We'd never heard of the Stephenson Railway Museum, either - it turns out to be a small but good collection, right next to the Silverlink shopping center. They'd set up a container outside the building, containing a young woman (who turns out to be Dominique Bell, Project Coordinator) and several lengths of untreated timber:

Waggonway timbers

These are mainly the wooden rails of the 'Willington Waggonway', a late 18th century waggonway, built to carry horse-drawn coal carts - which makes it a rare survival of one of the world's first railways. THe timber at the left of the bottom shelf is irregularly shaped because it's just the branch of a tree, used as a sleeper to support the rails.

Ship's timber

This rail has been recycled from the timbers of a ship (if I've got this right, the peg sticking out of it on the left is part of the railway, whereas the peg going across it further right is part of the construction of the ship).

Here's Dominique's blog post about her 'waggonway adventure' - going to York to collect the treated timbers for display. Obviously, they are trying to raise money to treat all the surviving timbers.

Some of the treated timbers were on display inside the museum, and I'm afraid I didn't find them anything like as exciting as the untreated ones outside; but I suppose if we want them to survive, it has to be done. There were plenty of other things to admire in the museum, too, shiny engines and suchlike, and we enjoyed our morning there.

In fact, we were sufficiently in holiday mood that we decided to lunch at the Citron Vert, a new 'French bistro' in High Pittington (formerly the Duke of Wellington) which we had seen reviewed in the Durham Times.

They weren't busy when we arrived, despite which they didn't have a table set, gave us the table hard by the counter and kept us waiting for the menu. That wasn't auspicious, but it picked up from then on. The table rubbing elbows with the staff meant we could chat to la patronne (the staff aren't French, but the enterprise certainly is!) as she opened the champagne and made kir royale for the party in the window, who were celebrating someone's birthday (they were displaying a balloon that said so). We both chose salade niçoise from the short menu (the black olives were the sort you buy ready stoned, which don't taste of much, but the eggs were cooked just right, and the anchovies were excellent, and plentiful), and a glass of Touraine sauvignon. I'd wondered how the Durham Times review had managed to square its ratings for quality and value with the prices they were quoting, but the answer may lie in the prices they weren't quoting: the wine, especially by the glass, was not cheap, and the sauvignon was pleasant but not special. However, when la patronne asked how we were doing, and we said what it a pity it was that they didn't offer rosé by the glass to accompany the salad, she said oh, but they did, it just hadn't made its way onto the menu, and poured me a complimentary half glass of Anciens Temps rosé, which was exactly what I would have chosen - pale, dry, with a faint caramel edge. I see from their online menu that their dinner menu includes a café gourmand, which I would probably have preferred to the chocolate brownie (nice enough, not as squidgy as I like it and the ice cream frozen too hard) I did have.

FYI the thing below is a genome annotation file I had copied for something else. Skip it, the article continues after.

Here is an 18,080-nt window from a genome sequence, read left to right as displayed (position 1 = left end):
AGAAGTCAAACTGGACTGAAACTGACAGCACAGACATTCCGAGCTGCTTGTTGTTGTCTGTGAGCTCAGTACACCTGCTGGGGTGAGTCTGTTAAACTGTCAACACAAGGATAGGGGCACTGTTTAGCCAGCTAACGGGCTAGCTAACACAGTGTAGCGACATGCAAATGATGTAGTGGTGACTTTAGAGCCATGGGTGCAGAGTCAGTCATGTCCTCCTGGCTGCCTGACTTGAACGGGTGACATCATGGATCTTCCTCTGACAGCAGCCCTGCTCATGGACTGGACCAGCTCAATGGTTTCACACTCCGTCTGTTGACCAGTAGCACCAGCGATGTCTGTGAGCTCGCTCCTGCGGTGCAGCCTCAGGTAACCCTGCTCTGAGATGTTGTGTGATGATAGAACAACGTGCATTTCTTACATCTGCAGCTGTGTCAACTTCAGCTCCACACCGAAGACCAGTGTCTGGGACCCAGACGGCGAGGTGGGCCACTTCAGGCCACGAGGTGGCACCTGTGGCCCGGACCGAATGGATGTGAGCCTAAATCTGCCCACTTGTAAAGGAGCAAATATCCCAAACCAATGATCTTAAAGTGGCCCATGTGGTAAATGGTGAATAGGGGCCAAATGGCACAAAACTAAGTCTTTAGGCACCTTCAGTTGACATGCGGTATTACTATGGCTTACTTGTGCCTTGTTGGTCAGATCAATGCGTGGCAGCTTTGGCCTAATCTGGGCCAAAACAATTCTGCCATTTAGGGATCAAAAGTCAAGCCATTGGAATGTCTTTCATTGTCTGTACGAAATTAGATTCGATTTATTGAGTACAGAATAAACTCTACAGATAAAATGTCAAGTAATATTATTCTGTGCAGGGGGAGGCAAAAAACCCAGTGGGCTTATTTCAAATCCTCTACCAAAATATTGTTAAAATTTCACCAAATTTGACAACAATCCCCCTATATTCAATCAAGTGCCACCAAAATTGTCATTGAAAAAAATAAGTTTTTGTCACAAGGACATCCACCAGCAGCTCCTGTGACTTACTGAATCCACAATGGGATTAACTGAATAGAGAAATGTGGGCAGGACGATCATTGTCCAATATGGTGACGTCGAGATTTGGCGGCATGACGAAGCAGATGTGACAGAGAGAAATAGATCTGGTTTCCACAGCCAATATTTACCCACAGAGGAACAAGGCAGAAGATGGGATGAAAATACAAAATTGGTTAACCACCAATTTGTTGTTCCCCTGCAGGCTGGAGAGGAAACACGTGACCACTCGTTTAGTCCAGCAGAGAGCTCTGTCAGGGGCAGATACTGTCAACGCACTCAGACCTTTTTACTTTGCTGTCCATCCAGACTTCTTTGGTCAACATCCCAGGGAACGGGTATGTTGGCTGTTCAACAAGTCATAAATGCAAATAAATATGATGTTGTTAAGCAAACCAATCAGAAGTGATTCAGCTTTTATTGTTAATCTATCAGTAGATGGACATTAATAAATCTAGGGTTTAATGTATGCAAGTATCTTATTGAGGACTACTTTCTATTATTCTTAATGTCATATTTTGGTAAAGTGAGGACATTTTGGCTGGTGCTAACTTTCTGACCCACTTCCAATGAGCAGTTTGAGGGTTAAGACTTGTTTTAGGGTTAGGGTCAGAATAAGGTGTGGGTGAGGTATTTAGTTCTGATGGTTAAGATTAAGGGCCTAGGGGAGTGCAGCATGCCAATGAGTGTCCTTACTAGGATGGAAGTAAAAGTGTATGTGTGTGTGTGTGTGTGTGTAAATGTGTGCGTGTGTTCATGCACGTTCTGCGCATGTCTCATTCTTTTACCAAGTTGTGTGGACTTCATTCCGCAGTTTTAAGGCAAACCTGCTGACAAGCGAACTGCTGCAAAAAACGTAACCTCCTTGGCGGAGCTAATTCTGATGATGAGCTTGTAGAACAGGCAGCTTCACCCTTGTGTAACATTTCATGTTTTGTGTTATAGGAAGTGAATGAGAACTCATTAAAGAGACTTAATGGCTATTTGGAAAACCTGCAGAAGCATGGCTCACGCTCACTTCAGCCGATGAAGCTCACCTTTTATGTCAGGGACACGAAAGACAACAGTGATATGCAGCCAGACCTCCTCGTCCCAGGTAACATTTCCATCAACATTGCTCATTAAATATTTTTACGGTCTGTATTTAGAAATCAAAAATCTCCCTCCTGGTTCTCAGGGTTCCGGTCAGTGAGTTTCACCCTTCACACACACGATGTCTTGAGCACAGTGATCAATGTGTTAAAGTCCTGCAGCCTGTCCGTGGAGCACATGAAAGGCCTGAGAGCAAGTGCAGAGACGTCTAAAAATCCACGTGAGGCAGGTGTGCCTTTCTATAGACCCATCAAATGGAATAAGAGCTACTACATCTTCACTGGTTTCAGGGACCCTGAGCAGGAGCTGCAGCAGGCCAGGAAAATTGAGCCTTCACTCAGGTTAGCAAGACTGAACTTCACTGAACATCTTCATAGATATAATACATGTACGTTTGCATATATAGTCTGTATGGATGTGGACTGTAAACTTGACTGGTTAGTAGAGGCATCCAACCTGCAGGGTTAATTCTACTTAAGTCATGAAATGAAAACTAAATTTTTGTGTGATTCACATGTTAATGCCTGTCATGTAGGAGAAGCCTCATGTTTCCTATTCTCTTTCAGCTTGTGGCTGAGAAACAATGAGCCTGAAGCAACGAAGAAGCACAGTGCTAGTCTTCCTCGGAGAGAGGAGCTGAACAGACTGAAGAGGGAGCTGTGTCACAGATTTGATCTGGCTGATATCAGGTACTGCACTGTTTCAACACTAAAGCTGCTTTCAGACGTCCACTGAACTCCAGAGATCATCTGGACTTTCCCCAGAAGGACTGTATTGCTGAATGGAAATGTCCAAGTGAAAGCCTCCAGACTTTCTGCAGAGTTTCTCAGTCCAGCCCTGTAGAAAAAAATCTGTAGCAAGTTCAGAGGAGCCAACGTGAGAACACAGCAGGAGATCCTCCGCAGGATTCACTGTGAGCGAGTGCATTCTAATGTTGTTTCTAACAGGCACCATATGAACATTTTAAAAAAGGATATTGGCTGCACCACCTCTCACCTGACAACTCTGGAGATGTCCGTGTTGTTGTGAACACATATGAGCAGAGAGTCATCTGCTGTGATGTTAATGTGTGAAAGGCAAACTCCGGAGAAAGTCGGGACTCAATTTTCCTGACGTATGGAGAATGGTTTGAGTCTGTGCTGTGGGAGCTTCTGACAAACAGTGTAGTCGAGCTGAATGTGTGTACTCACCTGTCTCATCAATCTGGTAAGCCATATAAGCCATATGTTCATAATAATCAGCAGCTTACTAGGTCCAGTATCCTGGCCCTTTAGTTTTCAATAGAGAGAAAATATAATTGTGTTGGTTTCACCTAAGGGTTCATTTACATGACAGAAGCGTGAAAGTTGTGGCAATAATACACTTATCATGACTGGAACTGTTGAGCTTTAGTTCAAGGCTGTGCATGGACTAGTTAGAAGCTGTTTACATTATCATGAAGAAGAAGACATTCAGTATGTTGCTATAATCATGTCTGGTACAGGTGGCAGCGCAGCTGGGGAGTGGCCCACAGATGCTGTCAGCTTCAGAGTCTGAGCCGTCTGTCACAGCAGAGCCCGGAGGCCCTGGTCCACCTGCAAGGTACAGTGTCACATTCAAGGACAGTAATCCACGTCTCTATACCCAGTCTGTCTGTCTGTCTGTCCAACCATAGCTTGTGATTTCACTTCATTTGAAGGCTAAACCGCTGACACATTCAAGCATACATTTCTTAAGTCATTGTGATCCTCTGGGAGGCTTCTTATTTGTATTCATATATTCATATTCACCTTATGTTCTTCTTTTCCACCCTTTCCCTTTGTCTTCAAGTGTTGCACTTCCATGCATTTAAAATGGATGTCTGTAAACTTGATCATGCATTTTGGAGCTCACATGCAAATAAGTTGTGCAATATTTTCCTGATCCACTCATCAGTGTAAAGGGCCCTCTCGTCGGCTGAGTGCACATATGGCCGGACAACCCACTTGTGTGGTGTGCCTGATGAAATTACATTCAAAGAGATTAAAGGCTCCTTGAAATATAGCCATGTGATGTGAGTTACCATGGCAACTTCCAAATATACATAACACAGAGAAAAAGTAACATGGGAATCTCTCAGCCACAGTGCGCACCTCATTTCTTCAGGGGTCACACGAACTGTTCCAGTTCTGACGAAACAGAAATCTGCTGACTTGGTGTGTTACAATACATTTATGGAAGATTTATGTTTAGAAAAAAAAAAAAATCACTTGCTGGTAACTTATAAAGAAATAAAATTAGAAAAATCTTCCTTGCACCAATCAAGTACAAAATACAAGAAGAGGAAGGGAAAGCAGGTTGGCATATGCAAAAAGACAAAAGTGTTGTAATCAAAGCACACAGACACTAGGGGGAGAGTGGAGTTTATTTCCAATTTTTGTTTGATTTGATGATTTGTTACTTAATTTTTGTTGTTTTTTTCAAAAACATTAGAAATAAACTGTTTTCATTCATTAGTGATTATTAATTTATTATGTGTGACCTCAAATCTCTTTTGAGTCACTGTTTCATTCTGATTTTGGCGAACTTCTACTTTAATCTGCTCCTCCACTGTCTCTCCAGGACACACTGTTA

So if I had to give actual marks (which happily I don't) they would include quite a lot of on the one hand, on the other hand. But I think they are aiming for the right targets, even if they don't always hit them.

Also, our bill was handwritten on a picture postcard, and our card was one of the set issued by Penguin, showing the covers of their books: we got the Puffin edition of Heidi. I'm not that easily seduced, am I?
shewhomust: (mamoulian)
Each year S. spends a week in Durham at a Classics Summer School, and each year she invites us to gatecrash the evening session at which James McKay, one of the tutors and also, in his own words, a 'poet and reciter', reads poetry. This is fairly loosely connected to the themes of the summer school - one year, I recall, he simply read Sohrab and Rustum in its entirety. On Tuesday the menu was more mixed: some of his own stuff, some Byron (not for the first time) and a generous helping of 'my latest crush', James Elroy Flecker (hooray).

He began with The Old Ships (it is the obvious gateway drug) and ended with To a Poet a Thousand Years Hence ("I'm not going to do The Golden Road to Samarkand - you can look it up!") and plenty more in between. His reading was a little over-emphatic for my taste - readings almost always are, I'd rather you let the words do the work - but it was a pleasure to sit back and listen. Here's a sample:

(On Soundcloud, if that embed is not working.)

Of his own poems, I particularly enjoyed the one in which he used dactylic hexameter (not from the forthcoming collection, apparently, but the one after): I hadn't even known that was a thing in English, but yes, apparently so, and McKay recommended A. H. Clough's Amours de Voyage (article links to the Gutenberg text). But, wait! There's more, because that article also refers to Clough's The Bothie of Tober-Na-Vuolich, a phrase I know as part of my father's vocabulary - though I never knew where it came from, and couldn't have spelled it.

The evening ended with a chunk of Byron's Beppo. Which was fun, but a bit of an anticlimax.
shewhomust: (Default)
Yesterday afternoon, on my fortnightly binge of "gardening" - which means, hacking back brambles and uprooting rampant buttercups and other weeds, ready for the garden waste collection the following morning, I found and ate a ripe blackberry. Just the one, in a sheltered, sunny position (under the kitchen window), but even so, this is very early, isn't it? I think of blackberries as an autumn fruit, and July 25th as the beginning of the summer holiday season (because it was Grandma's birthday, and often coincided with the start of the school holidays).